Sunday, March 29, 2020
Accounting Firms Becoming Increasingly Tighter
Under the Revised Law on External Audit
Accounting Firms Becoming Increasingly Tighter
  • By Michael Herh
  • March 26, 2019, 08:44
Share articles

Accounting firms are becoming increasingly tight in auditing the financial statements of listed companies. 

Korea Exchange (KRX) announced on March 22 that 13 KOSPI-listed and over 40 KOSDAQ-listed companies failed to submit their audit reports as of that day, a total of 18 companies received disclaimers of opinion, and four received qualified opinions.

Those in the securities industry point out that this is a predicted event in that the local financial authorities have repeatedly said that the strengthened Act on External Audit of Stock Companies would be applied to business reports pertaining to last year.

According to the revised act, an accounting firm has to take more responsibility than before in the event of any accounting-related problem. In addition, accounting firms in South Korea recently had to face a series of disciplinary measures in the wake of the accounting frauds of Samsung BioLogics, Daewoo Shipbuilding & Marine Engineering, and other companies. This has resulted in more conservative accounting, more disputes with auditees, more overdue submission and more non-unqualified opinions.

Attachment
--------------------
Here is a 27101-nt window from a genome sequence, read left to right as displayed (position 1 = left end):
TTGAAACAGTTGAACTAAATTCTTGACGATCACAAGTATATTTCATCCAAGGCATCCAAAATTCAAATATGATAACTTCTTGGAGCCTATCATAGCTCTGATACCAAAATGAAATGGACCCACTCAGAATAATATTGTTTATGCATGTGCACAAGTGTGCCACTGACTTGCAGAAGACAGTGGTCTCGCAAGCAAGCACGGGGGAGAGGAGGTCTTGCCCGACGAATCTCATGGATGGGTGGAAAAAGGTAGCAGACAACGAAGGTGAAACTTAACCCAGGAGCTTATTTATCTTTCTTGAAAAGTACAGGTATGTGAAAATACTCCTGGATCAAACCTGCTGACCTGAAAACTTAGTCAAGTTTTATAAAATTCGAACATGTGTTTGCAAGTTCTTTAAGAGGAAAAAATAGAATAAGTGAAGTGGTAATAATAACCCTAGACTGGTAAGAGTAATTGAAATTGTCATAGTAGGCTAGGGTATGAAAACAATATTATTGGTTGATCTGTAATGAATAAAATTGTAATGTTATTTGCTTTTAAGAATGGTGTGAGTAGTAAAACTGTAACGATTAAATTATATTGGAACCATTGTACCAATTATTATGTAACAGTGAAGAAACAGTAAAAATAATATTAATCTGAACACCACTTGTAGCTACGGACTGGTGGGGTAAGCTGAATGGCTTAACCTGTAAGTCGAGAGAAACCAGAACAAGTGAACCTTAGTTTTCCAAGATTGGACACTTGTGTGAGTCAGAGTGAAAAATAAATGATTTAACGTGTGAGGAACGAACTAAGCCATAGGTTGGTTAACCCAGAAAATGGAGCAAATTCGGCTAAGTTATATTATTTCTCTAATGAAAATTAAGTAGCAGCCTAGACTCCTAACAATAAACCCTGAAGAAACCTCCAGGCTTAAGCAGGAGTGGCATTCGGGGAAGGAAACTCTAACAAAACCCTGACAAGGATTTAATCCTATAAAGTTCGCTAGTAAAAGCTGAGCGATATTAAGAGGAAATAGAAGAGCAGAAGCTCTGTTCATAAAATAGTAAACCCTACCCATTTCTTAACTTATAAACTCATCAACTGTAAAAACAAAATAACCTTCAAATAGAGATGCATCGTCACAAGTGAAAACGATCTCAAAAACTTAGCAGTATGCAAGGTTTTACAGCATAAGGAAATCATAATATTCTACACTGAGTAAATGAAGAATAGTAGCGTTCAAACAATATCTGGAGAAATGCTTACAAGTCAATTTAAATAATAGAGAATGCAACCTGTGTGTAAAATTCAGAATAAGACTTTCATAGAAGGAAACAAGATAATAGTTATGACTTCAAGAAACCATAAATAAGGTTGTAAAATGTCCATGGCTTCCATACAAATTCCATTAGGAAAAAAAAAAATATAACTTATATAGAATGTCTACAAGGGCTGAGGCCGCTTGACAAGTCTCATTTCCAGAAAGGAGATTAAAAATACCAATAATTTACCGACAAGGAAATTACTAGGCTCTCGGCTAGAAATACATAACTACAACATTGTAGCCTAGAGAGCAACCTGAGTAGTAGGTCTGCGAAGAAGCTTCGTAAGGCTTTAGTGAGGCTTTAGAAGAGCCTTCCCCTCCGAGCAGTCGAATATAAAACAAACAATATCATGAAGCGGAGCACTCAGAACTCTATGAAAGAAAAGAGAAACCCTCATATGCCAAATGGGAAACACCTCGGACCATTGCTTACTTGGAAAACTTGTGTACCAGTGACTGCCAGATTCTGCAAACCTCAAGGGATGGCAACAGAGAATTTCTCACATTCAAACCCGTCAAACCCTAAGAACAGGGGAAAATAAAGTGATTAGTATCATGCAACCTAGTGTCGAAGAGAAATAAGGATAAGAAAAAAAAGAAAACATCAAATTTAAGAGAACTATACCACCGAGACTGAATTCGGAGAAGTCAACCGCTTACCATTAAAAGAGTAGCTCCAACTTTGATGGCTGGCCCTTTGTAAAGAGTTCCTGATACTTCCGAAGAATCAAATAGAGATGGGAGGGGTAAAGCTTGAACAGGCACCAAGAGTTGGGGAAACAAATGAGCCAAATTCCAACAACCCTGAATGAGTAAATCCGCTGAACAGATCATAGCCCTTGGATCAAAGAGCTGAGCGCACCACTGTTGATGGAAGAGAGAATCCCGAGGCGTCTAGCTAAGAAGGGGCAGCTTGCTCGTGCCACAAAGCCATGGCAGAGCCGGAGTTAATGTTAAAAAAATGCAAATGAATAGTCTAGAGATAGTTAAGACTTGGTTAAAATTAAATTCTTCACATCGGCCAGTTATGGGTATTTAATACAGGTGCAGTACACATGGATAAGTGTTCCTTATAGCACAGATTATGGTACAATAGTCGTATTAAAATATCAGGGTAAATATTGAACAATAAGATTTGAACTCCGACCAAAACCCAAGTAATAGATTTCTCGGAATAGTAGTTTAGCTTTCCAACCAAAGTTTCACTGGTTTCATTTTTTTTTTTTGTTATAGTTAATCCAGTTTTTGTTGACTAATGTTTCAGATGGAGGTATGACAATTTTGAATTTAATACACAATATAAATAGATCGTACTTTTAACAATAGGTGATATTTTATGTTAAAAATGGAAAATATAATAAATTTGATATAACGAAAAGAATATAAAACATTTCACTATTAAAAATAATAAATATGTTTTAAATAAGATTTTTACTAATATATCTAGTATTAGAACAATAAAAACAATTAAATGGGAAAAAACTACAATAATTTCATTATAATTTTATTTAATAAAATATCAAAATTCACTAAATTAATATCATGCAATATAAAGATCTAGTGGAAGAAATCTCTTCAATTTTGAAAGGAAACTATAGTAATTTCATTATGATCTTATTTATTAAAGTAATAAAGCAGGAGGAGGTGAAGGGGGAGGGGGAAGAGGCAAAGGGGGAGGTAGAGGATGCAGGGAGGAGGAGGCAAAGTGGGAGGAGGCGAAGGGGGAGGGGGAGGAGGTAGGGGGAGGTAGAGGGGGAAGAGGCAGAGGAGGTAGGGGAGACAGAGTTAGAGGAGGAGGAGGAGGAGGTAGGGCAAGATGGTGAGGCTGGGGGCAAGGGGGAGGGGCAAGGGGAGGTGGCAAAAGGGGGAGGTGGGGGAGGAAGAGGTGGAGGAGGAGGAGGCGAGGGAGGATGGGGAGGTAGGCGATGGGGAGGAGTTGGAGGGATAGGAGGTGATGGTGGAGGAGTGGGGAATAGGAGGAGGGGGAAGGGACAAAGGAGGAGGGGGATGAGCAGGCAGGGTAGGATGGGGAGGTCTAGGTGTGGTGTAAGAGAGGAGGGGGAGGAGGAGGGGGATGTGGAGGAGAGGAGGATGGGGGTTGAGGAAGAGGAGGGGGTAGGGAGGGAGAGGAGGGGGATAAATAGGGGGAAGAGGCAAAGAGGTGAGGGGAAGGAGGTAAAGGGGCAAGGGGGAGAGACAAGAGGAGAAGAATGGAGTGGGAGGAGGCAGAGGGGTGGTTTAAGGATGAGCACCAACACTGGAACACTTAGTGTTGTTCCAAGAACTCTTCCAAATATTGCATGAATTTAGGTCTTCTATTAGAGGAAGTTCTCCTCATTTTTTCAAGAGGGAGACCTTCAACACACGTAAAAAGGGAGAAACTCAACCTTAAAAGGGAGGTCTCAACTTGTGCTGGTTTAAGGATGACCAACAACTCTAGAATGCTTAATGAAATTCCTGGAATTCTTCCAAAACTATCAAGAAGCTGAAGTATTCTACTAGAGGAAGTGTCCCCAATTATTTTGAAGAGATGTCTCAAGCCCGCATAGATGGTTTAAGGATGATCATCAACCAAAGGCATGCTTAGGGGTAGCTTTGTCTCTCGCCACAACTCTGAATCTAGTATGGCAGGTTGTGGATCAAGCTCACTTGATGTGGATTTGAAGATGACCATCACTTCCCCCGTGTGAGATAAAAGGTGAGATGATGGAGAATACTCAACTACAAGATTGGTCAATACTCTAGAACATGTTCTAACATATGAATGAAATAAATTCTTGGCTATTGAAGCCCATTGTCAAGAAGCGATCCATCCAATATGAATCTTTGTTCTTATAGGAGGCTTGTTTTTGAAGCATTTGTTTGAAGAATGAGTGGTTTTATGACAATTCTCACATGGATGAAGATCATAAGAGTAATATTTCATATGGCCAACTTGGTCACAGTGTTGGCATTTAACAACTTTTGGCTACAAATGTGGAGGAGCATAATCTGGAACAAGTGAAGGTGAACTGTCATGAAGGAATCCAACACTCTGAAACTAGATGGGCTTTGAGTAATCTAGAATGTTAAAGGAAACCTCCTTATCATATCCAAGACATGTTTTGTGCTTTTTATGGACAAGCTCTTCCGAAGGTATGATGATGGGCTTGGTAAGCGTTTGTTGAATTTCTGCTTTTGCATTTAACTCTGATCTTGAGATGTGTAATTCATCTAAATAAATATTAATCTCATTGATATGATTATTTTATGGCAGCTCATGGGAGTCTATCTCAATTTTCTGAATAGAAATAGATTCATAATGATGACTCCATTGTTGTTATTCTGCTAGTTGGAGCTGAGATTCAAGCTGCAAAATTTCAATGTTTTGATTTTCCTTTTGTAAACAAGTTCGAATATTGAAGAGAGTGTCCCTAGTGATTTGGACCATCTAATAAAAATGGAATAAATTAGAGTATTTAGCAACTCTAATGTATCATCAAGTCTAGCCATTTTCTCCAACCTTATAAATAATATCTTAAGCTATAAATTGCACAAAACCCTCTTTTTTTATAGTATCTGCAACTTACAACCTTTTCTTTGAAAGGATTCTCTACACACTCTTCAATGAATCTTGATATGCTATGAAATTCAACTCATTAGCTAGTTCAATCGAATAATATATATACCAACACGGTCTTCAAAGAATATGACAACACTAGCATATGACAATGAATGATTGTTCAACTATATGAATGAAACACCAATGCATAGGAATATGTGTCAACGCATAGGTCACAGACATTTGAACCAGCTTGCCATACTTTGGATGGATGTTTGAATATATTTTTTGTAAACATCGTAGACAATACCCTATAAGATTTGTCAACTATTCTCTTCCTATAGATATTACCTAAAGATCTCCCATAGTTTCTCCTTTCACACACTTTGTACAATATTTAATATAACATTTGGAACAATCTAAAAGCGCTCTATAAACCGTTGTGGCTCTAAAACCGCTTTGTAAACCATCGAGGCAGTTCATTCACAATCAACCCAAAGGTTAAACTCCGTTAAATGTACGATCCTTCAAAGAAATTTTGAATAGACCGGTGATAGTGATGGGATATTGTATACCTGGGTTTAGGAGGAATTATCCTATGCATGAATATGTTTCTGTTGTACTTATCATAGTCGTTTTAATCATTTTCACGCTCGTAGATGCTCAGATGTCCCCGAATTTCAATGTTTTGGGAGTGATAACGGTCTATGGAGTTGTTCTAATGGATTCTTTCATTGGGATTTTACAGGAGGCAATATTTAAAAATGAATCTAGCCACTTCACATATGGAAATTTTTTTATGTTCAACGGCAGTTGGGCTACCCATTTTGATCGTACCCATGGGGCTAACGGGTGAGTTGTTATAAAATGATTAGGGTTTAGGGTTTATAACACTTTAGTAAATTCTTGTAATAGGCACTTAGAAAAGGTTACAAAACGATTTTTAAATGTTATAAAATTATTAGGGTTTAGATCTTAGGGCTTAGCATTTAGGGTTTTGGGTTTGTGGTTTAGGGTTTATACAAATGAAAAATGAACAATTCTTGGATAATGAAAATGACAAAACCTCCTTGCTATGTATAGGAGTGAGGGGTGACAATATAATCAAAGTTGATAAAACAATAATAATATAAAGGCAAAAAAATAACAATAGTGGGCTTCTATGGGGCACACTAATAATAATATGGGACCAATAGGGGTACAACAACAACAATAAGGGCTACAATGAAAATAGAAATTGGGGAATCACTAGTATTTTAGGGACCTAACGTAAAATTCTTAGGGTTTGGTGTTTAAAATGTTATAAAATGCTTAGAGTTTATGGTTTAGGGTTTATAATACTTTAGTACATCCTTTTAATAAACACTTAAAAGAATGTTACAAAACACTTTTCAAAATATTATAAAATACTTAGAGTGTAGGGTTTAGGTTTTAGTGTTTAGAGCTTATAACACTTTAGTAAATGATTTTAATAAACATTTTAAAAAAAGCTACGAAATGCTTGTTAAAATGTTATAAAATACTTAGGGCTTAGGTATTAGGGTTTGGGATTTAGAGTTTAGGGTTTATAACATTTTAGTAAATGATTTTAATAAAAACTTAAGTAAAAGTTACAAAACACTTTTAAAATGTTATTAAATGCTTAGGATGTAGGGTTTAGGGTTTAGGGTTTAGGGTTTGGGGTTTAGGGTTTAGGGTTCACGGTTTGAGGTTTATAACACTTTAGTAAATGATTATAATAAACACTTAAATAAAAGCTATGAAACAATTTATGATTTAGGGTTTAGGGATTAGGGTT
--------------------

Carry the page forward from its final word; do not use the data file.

Under the circumstances, concerns are rising over the possibility that the revised act would excessively hinder business activities. The financial authorities, well aware of the possibility, already loosened rules related to delisting so that a company with a non-unqualified opinion can remain listed on condition of re-audit within one year or an unqualified opinion in the next audit report. Nonetheless, it is inevitable that more frequent non-unqualified opinions will have a negative impact on the reliability of a number of South Korean companies.

“It is truly shocking that Samil PwC Korea recently gave a qualified opinion to Asiana Airlines, the first non-unqualified opinion of the airline, despite the fact that the airline’s cash flow changed little,” said a local executive, adding, “Smaller firms and KOSDAQ-listed firms are expressing concerns with accounting firms becoming increasingly harder on them.”